Tennessee and Cuba: Partnership with untapped potential

The Tennessean

By: James Williams

President Obama this week will become the first sitting U.S. President to step foot on Cuban soil since 1928. In Tennessee, there is wide-spread support for this level of engagement.  A recent Atlantic Council poll found that 71 percent of Tennesseans across party lines support the restoration of diplomatic ties with Cuba.

The Cuban people overwhelmingly support this as well, as 97 percent favor ending the embargo.

Despite this broad support in Tennessee and across the country, one group is still not listening: Congress in Washington, D.C.

We don’t need another big government policy that restricts Tennessee farmers and businesses from doing what they do best:  selling their products, creating jobs and supporting their families and communities. That is important because only Congress has the authority to end the embargo.  But a call to action to Congress is not enough.  Tennessee has the opportunity to lead on this issue, to mobilize the grassroots support from business and community leaders and show members of Congress the widespread support for ending the embargo.

That is why last year we launched the Tennessee State Council to bring together local leaders and articulate how trade with Cuba would benefit Tennessee. Over the next year, the Engage Cuba Tennessee State Council will continue to educate our community and work with the congressional delegation to call for an end to the embargo.

Beyond the need to engage with a country 90 miles from Florida, Cuba presents lucrative trade opportunities for Tennessee businesses — particularly in the agricultural sector. Cuba imports 80 percent of its food and Tennessee’s top agricultural exports include wheat, soybean meal, and corn.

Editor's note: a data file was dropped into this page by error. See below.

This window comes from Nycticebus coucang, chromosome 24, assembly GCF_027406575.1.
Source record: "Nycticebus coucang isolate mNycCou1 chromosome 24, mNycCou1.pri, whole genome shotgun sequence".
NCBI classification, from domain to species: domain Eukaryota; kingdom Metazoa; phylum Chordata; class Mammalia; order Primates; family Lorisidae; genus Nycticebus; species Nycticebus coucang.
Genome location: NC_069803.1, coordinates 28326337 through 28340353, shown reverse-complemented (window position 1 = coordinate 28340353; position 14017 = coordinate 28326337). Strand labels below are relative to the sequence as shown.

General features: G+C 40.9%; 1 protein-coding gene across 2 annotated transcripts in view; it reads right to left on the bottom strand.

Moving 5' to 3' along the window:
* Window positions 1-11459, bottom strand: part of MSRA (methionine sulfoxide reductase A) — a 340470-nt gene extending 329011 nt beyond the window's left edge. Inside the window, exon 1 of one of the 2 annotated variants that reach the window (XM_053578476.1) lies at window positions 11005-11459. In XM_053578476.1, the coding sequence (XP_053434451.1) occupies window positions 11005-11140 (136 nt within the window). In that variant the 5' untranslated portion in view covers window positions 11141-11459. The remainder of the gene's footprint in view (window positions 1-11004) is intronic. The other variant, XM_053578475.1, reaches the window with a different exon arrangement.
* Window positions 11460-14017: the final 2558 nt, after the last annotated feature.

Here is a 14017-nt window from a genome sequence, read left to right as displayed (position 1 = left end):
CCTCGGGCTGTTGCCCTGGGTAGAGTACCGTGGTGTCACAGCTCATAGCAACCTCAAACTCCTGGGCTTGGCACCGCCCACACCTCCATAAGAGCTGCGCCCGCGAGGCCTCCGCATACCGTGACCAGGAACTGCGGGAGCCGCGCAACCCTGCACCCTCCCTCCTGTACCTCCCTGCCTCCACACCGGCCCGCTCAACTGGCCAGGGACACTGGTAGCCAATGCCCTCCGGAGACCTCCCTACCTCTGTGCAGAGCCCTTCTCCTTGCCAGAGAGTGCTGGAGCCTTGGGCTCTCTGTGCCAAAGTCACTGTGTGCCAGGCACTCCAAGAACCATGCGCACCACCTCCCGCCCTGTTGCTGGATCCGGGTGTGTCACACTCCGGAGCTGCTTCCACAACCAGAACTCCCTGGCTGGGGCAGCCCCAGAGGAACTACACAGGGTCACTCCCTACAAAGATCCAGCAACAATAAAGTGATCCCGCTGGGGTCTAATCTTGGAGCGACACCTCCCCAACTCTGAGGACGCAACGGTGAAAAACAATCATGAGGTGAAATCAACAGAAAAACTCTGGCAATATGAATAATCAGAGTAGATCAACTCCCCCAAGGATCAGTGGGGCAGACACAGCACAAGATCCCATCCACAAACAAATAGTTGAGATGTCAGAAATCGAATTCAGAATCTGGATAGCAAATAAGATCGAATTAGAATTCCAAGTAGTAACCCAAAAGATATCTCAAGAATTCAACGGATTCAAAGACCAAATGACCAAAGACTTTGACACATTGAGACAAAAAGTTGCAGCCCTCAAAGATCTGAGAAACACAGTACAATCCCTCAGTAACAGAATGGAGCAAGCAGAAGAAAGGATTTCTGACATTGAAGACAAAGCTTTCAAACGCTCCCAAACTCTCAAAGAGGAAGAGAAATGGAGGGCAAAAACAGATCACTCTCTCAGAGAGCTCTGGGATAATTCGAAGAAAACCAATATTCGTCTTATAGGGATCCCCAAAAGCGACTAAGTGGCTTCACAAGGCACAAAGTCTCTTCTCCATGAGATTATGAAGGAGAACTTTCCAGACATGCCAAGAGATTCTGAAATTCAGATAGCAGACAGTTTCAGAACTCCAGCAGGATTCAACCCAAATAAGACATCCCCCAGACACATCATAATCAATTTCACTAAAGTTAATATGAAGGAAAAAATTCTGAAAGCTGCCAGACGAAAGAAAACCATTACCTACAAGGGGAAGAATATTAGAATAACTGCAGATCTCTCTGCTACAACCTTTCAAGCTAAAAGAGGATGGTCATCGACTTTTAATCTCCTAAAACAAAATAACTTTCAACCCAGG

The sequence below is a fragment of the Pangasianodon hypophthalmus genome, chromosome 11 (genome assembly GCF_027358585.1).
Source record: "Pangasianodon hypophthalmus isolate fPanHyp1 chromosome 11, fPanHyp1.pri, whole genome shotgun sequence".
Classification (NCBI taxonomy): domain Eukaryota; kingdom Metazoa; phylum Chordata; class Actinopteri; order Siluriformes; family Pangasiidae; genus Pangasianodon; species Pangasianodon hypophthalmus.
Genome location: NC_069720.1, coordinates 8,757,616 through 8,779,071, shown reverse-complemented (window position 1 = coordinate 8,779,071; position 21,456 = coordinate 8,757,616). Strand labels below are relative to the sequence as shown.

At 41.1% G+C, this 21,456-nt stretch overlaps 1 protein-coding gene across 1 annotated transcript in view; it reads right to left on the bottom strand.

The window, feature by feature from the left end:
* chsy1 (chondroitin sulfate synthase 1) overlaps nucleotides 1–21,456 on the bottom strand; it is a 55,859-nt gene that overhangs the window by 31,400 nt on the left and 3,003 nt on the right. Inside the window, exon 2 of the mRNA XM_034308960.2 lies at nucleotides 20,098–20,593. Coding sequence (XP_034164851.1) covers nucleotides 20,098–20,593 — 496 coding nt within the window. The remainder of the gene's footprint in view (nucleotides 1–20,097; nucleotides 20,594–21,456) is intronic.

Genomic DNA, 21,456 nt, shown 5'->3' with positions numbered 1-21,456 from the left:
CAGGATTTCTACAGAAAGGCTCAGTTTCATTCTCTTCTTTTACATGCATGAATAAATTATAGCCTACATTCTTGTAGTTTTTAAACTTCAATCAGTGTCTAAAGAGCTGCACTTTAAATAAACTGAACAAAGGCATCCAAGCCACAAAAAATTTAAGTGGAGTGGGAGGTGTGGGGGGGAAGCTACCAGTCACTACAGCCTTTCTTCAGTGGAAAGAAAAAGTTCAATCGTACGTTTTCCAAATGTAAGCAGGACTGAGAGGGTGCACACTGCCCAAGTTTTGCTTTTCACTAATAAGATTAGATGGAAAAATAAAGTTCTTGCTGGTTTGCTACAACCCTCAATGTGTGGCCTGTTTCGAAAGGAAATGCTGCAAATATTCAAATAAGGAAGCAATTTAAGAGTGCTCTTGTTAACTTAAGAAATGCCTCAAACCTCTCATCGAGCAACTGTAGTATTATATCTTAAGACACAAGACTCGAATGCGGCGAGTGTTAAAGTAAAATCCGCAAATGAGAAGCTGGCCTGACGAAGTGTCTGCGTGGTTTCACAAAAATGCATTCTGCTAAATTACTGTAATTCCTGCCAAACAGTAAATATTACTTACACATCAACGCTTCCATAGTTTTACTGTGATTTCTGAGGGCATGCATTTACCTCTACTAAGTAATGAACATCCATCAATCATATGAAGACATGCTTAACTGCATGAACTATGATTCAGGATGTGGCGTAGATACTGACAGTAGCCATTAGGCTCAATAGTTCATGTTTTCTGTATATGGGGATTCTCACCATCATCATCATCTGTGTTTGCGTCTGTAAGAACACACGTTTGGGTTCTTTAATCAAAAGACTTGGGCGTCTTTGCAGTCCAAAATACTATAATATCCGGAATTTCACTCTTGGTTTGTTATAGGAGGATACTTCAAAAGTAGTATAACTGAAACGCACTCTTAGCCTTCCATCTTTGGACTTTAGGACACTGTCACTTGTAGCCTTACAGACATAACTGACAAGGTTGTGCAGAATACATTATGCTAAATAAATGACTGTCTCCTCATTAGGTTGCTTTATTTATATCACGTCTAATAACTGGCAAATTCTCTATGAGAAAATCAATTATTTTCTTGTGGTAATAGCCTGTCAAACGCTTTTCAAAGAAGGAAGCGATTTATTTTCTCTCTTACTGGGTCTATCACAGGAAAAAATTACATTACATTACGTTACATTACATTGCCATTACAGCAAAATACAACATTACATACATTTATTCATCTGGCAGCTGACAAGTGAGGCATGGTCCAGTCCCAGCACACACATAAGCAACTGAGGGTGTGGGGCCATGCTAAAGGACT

These products are in high demand in Cuba, but the embargo makes exporting Tennessee products to the Island nearly impossible. Instead, international competitors like Brazil, Argentina and Europe have been able to secure this market share in the Cuban agricultural market that could easily be replaced by Tennessee exports at a reduced cost.

f members of Congress have questions about Cuba, they should visit and ask them. They should ask the tough questions on what changes the Cuban government has made — and there have been many. From expanded travel opportunities to increased Cuban entrepreneurship, today’s Cuba is far different from the dated Cold War perceptions some still remember.

But there is still work to be done. Make no mistake, progress has been made.

Just this month, an agreement was reached to allow increased travel for Americans to Cuba and to expand opportunities for U.S. financial firms on the Island. This is exactly the type of change the U.S.-Cuba relationship needs.

For those that argue we must keep the embargo in place for the Cuban people, we would point them to the words of Carlos Gutierrez, President George W. Bush’s Secretary of Commerce, “Some of my fellow Cuban-Americans insist that continuing to squeeze Cuba economically will help the Cuban people…I wonder if the Cubans who have to stand in line for the most basic necessities for hours in the hot Havana sun feel that this approach is helpful to them.”